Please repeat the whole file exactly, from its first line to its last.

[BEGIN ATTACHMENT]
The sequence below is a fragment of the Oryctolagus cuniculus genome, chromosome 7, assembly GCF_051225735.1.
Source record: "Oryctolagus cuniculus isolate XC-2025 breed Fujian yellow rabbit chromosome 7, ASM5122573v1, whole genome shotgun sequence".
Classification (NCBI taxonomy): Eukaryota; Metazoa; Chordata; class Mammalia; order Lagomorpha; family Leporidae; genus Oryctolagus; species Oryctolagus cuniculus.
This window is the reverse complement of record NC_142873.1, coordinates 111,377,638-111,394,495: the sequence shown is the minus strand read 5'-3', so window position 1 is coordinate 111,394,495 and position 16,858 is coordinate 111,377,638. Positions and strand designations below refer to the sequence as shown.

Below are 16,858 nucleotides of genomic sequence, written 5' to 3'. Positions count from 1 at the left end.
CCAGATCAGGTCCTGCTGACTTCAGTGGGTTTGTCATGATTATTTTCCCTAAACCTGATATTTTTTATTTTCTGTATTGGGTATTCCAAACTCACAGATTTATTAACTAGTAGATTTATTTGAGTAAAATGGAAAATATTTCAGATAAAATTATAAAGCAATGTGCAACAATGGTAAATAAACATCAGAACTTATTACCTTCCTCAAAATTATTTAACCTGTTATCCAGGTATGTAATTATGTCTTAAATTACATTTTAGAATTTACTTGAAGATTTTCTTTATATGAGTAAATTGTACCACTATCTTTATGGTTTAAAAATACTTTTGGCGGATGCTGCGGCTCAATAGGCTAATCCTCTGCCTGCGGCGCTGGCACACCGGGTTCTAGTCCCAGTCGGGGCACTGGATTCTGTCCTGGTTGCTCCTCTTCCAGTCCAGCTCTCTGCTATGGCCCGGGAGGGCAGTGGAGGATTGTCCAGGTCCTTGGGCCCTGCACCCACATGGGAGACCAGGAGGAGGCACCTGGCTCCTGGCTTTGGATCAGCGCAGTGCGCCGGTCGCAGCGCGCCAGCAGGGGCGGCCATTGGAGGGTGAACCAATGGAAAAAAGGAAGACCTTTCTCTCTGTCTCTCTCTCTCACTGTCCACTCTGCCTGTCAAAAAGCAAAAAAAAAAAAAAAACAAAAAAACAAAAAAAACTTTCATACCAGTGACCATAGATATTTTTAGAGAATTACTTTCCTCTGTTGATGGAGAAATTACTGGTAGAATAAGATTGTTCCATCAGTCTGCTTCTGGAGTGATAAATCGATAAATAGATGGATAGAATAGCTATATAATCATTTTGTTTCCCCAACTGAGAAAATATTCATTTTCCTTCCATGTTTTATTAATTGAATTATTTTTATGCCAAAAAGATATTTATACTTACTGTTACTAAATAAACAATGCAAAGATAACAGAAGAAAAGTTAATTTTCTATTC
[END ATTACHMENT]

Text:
The sequence below is a fragment of the Oryctolagus cuniculus genome, chromosome 7, assembly GCF_051225735.1.
Source record: "Oryctolagus cuniculus isolate XC-2025 breed Fujian yellow rabbit chromosome 7, ASM5122573v1, whole genome shotgun sequence".
Classification (NCBI taxonomy): Eukaryota; Metazoa; Chordata; class Mammalia; order Lagomorpha; family Leporidae; genus Oryctolagus; species Oryctolagus cuniculus.
This window is the reverse complement of record NC_142873.1, coordinates 111,377,638-111,394,495: the sequence shown is the minus strand read 5'-3', so window position 1 is coordinate 111,394,495 and position 16,858 is coordinate 111,377,638. Positions and strand designations below refer to the sequence as shown.

Below are 16,858 nucleotides of genomic sequence, written 5' to 3'. Positions count from 1 at the left end.
CCAGATCAGGTCCTGCTGACTTCAGTGGGTTTGTCATGATTATTTTCCCTAAACCTGATATTTTTTATTTTCTGTATTGGGTATTCCAAACTCACAGATTTATTAACTAGTAGATTTATTTGAGTAAAATGGAAAATATTTCAGATAAAATTATAAAGCAATGTGCAACAATGGTAAATAAACATCAGAACTTATTACCTTCCTCAAAATTATTTAACCTGTTATCCAGGTATGTAATTATGTCTTAAATTACATTTTAGAATTTACTTGAAGATTTTCTTTATATGAGTAAATTGTACCACTATCTTTATGGTTTAAAAATACTTTTGGCGGATGCTGCGGCTCAATAGGCTAATCCTCTGCCTGCGGCGCTGGCACACCGGGTTCTAGTCCCAGTCGGGGCACTGGATTCTGTCCTGGTTGCTCCTCTTCCAGTCCAGCTCTCTGCTATGGCCCGGGAGGGCAGTGGAGGATTGTCCAGGTCCTTGGGCCCTGCACCCACATGGGAGACCAGGAGGAGGCACCTGGCTCCTGGCTTTGGATCAGCGCAGTGCGCCGGTCGCAGCGCGCCAGCAGGGGCGGCCATTGGAGGGTGAACCAATGGAAAAAAGGAAGACCTTTCTCTCTGTCTCTCTCTCTCACTGTCCACTCTGCCTGTCAAAAAGCAAAAAAAAAAAAAAAACAAAAAAACAAAAAAAACTTTCATACCAGTGACCATAGATATTTTTAGAGAATTACTTTCCTCTGTTGATGGAGAAATTACTGGTAGAATAAGATTGTTCCATCAGTCTGCTTCTGGAGTGATAAATCGATAAATAGATGGATAGAATAGCTATATAATCATTTTGTTTCCCCAACTGAGAAAATATTCATTTTCCTTCCATGTTTTATTAATTGAATTATTTTTATGCCAAAAAGATATTTATACTTACTGTTACTAAATAAACAATGCAAAGATAACAGAAGAAAAGTTAATTTTCTATTC